The squad was upset the next year by the Argentines in Buenos Aires, but under its new captain Ashe, won the next two Cups in 1981 and 1982, with McEnroe and Peter Fleming becoming a nearly unbeatable doubles duo. Johnny Mac had become the world's top singles player by then, and with Tennessee serve and volleyer Roscoe Tanner and New Yorker Gene Mayer joining in singles, they took down Argentina in Cincinnati and then the next year, France in Grenoble.

Australia, Sweden and Germany dominated play during the next seven years, with notables such as Mats Wilander, Stefan Edberg, Pat Cash and Boris Becker dotting the Davis Cup landscape.

But under Gorman - who remains the U.S.'s longest running captain at eight years - America found its way back in a big way at the beginning of the 1990s. Behind eventual eventual number one Andre Agassi and 1989 French Open champ Michael Chang, as well as doubles standouts Rick Leach and Jim Pugh, America stopped France at Florida's Suncoast Dome in 1990.

After Hall of Famer Pete Sampras and the number one doubles team of Ken Flach/Robert Seguso went down to Yannick Noah's French squad in Lyon in the 1991 final, Gorman assembled the nation's first so-called “Dream Team” in 1992 - John McEnroe playing doubles with Sampras, as well as Agassi and Courier, who stopped Switzerland in Fort Worth, Texas.

That was the last time the US contested a home final until 2007, a 15-year-gap of struggles and bad draws.

In 1995 under new captain Tom Gullikson, the team pulled off one of its greatest victories ever. They went over to Moscow for the final on slow clay and Gullikson urged Sampras to pull off a remarkable five-set victory over Andrei Chesnokov on day one where he had to be carried off court because of cramps. Day two saw Sampras and Todd Martin take out Yevgeny Kafelnikov and Andrei Olhovskiy; and on the final day, Sampras stomped eventual Roland Garros champion Kafelnikov in the clincher in straight sets.

That would be the last time the U.S. would win the Cup before December 1, 2007, but in that 12-year period, the team did manage to reach the two other times (a 1997 loss to Sweden and a 2004 loss to Spain).

US captain Patrick McEnroe, who has headed his team's efforts since 2001, was happy to finally get a chance to bring the Cup back home, even though being the favorite isn't always easy in the unpredictable world of Davis Cup.

“It's a lot better than going to Spain on red clay, for sure,” McEnroe said. “I think the biggest key for us this weekend was the guys really kept their emotions in check. They went out and prepared really well all week. Even in the last month or so, they had different sort of schedules, but they all were thinking about this, sort of preparing themselves individually as well as they could. There was pressure on us, but I think Andy really set the tone. He has been waiting for this moment for a long time. And I just thought the way he handled the match emotionally, was just real professional and real mature. I think it's always better to go when you've got the home court to play into your hands rather than going away. But we did win two matches on the road this year, which is pretty tough to do. I think that was really the key to the year, was to win two away ties.”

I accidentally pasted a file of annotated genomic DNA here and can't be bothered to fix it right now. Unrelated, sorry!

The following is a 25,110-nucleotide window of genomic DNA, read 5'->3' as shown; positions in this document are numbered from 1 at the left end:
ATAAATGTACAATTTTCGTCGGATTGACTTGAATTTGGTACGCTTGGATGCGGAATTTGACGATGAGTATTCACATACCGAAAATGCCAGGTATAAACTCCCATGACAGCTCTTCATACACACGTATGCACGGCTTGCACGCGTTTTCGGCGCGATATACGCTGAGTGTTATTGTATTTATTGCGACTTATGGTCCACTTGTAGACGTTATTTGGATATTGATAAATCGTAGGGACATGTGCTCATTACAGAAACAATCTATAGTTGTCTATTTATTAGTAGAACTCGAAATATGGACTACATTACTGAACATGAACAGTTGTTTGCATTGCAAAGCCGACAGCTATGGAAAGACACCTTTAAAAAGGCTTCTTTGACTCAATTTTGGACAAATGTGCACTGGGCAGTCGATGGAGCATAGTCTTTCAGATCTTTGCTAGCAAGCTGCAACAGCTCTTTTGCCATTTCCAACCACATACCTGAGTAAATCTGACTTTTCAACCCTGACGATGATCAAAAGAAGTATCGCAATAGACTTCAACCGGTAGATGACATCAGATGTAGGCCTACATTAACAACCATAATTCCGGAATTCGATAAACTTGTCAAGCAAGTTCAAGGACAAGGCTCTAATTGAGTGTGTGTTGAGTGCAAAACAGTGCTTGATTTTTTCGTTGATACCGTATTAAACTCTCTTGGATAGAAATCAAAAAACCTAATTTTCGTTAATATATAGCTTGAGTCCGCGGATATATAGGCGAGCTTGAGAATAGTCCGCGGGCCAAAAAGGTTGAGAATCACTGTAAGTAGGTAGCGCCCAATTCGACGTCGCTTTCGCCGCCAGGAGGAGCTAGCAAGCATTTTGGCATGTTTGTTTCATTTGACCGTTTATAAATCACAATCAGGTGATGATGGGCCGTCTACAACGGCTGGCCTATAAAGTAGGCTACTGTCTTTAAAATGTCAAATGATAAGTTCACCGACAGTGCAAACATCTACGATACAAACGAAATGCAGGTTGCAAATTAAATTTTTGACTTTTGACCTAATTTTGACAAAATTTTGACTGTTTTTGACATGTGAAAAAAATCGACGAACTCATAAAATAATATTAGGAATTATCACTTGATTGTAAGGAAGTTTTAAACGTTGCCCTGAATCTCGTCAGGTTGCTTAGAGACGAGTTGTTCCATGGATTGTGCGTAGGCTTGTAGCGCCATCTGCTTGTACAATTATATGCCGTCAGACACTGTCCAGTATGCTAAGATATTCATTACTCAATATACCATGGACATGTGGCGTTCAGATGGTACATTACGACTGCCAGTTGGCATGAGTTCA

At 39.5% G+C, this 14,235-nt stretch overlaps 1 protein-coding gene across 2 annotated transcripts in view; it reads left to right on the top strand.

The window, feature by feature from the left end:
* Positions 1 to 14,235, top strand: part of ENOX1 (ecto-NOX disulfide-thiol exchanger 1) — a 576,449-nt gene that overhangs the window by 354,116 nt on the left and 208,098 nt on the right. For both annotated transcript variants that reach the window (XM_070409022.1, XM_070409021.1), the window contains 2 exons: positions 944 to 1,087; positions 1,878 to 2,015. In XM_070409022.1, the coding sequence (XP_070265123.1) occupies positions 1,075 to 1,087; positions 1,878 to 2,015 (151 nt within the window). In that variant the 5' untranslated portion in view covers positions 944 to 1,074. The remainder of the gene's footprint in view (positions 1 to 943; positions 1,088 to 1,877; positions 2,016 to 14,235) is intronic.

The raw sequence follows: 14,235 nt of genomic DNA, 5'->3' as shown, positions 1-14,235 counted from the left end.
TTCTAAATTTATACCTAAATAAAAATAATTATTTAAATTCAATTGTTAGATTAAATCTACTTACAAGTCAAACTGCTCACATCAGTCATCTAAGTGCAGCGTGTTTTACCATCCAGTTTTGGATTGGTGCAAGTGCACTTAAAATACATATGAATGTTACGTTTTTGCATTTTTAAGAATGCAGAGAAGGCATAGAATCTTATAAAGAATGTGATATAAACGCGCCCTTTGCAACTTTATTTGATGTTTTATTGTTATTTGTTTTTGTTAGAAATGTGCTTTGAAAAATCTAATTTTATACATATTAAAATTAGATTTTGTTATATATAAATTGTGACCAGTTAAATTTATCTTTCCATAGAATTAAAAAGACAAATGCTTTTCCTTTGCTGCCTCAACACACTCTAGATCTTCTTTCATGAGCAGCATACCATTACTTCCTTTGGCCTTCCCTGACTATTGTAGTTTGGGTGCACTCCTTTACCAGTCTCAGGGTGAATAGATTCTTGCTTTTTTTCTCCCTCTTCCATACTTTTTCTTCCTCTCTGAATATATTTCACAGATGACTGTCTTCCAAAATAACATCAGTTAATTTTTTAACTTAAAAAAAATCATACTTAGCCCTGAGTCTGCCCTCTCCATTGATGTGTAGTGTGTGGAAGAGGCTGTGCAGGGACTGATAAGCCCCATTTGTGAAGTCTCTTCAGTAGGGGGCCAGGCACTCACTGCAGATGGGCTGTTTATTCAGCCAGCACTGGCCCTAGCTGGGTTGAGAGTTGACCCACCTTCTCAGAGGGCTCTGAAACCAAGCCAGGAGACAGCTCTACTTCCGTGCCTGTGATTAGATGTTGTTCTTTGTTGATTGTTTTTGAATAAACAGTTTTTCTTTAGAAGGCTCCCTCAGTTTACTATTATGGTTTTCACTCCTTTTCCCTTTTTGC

McEnroe would love to secure America's 33rd title next year, but like Bryan and Blake, realizes how enormous the challenge will be.

“It's certainly not impossible to repeat,” he said. “Look at the Russians. They made the final this year and won it last year. It's hard. It's definitely hard, but it's not impossible.
When you have countries, like we've seen in the last few years like Croatia, Slovakia, Chile, that can have two really good players, particularly in a home match can be very dangerous. You go to one of those places, no matter who you are, it's going to be a difficult match. Whereas I think in the past, maybe there were four or five really strong countries. Now you've got a couple of really strong countries that are always in there, but then you've got a lot of other nations that can field a great team, particularly at home. So I think it's harder now than it's ever been.”